Located in the district of Ate Vitarte in Lima.
Puruchuco is an archaeological site in Peru that was an administrative center of the Inca period, (1440-1532). The construction of this architectural complex comes from the Inca culture. Puruchuco is located in the sector Huaquerones, a land of pyramids with ramps that contains one of the largest cemeteries in the Inca culture. There are also complex areas such as San Juan de Pariachi and Huaycán. Of these, Puruchuco is the smallest. Therefore, while this monument was the palace of a curaca (ruler) where he lived and managed, should be subject to other curacas with greater responsibility and power. It was excavated and restored by Arturo Jiménez Borja between 1959 and 1961.
Puruchuco was the palace or residence of a Curaca (ruler), the maximum local authority linked to the Inca occupation in the valley of Lima, there he and his family lived. Public building served as a repository of products, processing and redistribution of this property. And at that time, everything that happened was framed in a ceremonial calendar, a portion of this building was dedicated to religious activities. Therefore Puruchuco was divided by architects into 4 areas: A, B, C and D, according to the use that each had.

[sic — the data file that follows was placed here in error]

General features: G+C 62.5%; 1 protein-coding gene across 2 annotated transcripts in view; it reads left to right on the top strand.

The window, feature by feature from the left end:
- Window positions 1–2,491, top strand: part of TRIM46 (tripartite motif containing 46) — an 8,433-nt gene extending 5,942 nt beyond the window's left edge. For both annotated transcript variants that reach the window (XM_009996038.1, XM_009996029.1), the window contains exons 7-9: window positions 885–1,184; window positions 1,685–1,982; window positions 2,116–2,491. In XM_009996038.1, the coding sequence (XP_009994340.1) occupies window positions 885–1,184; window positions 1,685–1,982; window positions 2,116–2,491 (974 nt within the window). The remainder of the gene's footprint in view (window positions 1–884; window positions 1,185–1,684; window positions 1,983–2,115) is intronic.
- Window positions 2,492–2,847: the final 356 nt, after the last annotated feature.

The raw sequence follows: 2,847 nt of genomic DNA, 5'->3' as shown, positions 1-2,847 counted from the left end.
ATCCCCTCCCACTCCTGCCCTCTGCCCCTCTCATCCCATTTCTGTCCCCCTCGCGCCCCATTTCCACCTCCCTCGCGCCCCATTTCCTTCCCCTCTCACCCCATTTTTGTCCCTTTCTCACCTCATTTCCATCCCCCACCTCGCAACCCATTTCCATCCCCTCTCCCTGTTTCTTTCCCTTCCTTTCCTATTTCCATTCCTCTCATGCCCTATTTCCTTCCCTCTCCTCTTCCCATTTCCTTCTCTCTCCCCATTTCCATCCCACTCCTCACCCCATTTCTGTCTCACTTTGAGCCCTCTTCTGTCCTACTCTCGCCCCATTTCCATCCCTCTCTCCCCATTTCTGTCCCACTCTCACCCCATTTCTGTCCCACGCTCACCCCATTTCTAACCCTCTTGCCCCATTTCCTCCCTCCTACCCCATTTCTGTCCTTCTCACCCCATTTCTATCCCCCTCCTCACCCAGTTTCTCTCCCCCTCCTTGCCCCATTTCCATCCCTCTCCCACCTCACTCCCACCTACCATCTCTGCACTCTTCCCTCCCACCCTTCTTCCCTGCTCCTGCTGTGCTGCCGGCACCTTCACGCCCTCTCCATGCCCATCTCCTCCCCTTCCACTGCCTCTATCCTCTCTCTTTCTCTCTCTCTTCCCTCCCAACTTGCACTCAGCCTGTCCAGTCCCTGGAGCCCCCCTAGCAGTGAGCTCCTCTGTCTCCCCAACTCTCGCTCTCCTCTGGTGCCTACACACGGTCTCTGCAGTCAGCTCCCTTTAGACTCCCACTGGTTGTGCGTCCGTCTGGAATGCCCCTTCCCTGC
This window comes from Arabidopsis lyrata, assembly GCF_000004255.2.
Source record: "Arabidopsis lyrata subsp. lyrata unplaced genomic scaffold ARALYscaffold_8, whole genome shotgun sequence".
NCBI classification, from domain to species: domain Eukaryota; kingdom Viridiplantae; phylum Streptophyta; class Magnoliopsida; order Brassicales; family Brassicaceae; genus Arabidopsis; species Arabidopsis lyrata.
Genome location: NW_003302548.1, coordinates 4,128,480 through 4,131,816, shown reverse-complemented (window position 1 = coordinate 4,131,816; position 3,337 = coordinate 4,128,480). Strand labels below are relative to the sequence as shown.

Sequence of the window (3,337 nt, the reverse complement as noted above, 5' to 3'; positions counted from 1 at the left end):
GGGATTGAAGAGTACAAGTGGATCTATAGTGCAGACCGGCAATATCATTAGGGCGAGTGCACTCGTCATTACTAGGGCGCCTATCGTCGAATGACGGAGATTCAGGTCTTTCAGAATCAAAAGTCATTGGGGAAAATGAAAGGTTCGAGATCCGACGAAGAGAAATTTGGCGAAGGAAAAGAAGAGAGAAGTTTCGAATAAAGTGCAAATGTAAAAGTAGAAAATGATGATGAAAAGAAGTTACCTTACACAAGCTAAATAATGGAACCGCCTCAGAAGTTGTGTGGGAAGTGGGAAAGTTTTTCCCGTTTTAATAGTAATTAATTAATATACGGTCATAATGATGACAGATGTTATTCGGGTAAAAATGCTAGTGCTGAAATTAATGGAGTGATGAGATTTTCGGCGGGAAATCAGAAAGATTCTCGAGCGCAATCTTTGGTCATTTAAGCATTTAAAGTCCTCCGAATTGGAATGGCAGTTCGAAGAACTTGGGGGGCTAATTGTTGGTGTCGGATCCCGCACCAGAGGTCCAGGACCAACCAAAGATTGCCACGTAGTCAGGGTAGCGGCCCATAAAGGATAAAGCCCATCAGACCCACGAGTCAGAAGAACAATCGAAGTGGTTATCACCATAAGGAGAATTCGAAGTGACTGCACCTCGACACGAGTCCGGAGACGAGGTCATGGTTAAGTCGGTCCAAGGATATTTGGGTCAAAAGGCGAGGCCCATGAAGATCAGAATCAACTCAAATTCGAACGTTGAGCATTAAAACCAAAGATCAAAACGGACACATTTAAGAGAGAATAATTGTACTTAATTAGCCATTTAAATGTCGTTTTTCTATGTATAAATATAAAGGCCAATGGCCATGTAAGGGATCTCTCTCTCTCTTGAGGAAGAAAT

Seen from the architectural point of view Puruchuco collects constructive tradition from Ichsmas (culture that developed during the Late Intermediate Period -900 to 1450 AD, in the valleys of the Rimac and Lurin) and the Incas, who came later. From them they took the materials and construction techniques as well as some of their designs, like the pyramids with ramps, explained above.
Very close to the "Palace" of Puruchuco, there are a number of mausoleums built of stone and located on the slope of the same hill where the monument was built. In June 1956 he was found by chance one of these tombs with its contents intact. The archaeologist E. Tabio, at the express request of Jiménez Borja, participated in the excavation and reported it in his book published in 1965.
Puruchuco and Incas Rímac Valley
Around 1450, Pachacutec wins the war to Chancas, its main rival, and stands as the ninth ruler of Cusco. This win strengthens and enables the Inca Pachacutec organize an imperial state. A few years after coming to the central coast of Peru (formed by the valleys of Lurin, Rimac and Chillon), annexing the Tawantinsuyu.
From Tuesday to Sunday from 9:00 am to 16:00 pm Entry fee: General: S/5.00 soles / Reduced: S/2.00 soles / School: S/1.00 new sun.
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